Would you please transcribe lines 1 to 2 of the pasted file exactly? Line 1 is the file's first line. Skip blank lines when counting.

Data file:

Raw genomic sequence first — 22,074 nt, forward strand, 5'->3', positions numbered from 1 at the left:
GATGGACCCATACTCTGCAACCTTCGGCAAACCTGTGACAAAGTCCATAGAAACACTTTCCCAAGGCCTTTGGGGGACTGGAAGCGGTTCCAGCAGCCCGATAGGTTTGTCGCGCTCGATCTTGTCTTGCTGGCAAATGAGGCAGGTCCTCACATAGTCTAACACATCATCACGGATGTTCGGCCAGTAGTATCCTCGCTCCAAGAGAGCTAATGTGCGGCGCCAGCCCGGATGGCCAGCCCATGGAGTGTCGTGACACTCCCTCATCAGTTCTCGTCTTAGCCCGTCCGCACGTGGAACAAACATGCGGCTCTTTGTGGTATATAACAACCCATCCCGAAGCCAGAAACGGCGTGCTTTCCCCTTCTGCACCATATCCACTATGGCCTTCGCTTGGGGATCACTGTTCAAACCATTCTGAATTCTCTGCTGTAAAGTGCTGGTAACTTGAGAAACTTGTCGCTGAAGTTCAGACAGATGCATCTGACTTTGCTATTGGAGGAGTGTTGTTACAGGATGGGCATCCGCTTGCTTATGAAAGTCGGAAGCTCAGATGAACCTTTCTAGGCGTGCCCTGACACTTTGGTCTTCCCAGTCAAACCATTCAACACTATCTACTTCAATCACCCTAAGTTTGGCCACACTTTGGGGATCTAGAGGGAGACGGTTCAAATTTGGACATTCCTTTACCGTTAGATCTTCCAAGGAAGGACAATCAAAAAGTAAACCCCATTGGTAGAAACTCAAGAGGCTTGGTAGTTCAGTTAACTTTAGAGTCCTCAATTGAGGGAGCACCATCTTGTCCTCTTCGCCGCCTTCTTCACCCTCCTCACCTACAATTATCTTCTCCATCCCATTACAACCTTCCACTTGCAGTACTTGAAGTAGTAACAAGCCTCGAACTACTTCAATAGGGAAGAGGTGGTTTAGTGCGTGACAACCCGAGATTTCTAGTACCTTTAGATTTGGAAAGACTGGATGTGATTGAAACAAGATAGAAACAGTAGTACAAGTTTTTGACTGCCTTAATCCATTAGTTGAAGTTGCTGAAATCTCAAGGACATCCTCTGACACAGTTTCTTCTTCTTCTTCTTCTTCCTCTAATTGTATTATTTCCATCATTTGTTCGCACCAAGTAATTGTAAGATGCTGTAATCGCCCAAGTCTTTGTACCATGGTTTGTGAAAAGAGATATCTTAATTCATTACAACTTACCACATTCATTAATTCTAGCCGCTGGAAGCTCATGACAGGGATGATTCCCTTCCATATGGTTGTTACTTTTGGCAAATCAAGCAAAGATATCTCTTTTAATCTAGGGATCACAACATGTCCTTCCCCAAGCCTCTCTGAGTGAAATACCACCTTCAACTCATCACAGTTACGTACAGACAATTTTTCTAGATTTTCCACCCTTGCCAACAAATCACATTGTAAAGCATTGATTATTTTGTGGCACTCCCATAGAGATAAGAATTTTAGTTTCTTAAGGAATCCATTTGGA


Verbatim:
Raw genomic sequence first — 22,074 nt, forward strand, 5'->3', positions numbered from 1 at the left:
GATGGACCCATACTCTGCAACCTTCGGCAAACCTGTGACAAAGTCCATAGAAACACTTTCCCAAGGCCTTTGGGGGACTGGAAGCGGTTCCAGCAGCCCGATAGGTTTGTCGCGCTCGATCTTGTCTTGCTGGCAAATGAGGCAGGTCCTCACATAGTCTAACACATCATCACGGATGTTCGGCCAGTAGTATCCTCGCTCCAAGAGAGCTAATGTGCGGCGCCAGCCCGGATGGCCAGCCCATGGAGTGTCGTGACACTCCCTCATCAGTTCTCGTCTTAGCCCGTCCGCACGTGGAACAAACATGCGGCTCTTTGTGGTATATAACAACCCATCCCGAAGCCAGAAACGGCGTGCTTTCCCCTTCTGCACCATATCCACTATGGCCTTCGCTTGGGGATCACTGTTCAAACCATTCTGAATTCTCTGCTGTAAAGTGCTGGTAACTTGAGAAACTTGTCGCTGAAGTTCAGACAGATGCATCTGACTTTGCTATTGGAGGAGTGTTGTTACAGGATGGGCATCCGCTTGCTTATGAAAGTCGGAAGCTCAGATGAACCTTTCTAGGCGTGCCCTGACACTTTGGTCTTCCCAGTCAAACCATTCAACACTATCTACTTCAATCACCCTAAGTTTGGCCACACTTTGGGGATCTAGAGGGAGACGGTTCAAATTTGGACATTCCTTTACCGTTAGATCTTCCAAGGAAGGACAATCAAAAAGTAAACCCCATTGGTAGAAACTCAAGAGGCTTGGTAGTTCAGTTAACTTTAGAGTCCTCAATTGAGGGAGCACCATCTTGTCCTCTTCGCCGCCTTCTTCACCCTCCTCACCTACAATTATCTTCTCCATCCCATTACAACCTTCCACTTGCAGTACTTGAAGTAGTAACAAGCCTCGAACTACTTCAATAGGGAAGAGGTGGTTTAGTGCGTGACAACCCGAGATTTCTAGTACCTTTAGATTTGGAAAGACTGGATGTGATTGAAACAAGATAGAAACAGTAGTACAAGTTTTTGACTGCCTTAATCCATTAGTTGAAGTTGCTGAAATCTCAAGGACATCCTCTGACACAGTTTCTTCTTCTTCTTCTTCTTCCTCTAATTGTATTATTTCCATCATTTGTTCGCACCAAGTAATTGTAAGATGCTGTAATCGCCCAAGTCTTTGTACCATGGTTTGTGAAAAGAGATATCTTAATTCATTACAACTTACCACATTCATTAATTCTAGCCGCTGGAAGCTCATGACAGGGATGATTCCCTTCCATATGGTTGTTACTTTTGGCAAATCAAGCAAAGATATCTCTTTTAATCTAGGGATCACAACATGTCCTTCCCCAAGCCTCTCTGAGTGAAATACCACCTTCAACTCATCACAGTTACGTACAGACAATTTTTCTAGATTTTCCACCCTTGCCAACAAATCACATTGTAAAGCATTGATTATTTTGTGGCACTCCCATAGAGATAAGAATTTTAGTTTCTTAAGGAATCCATTTGGA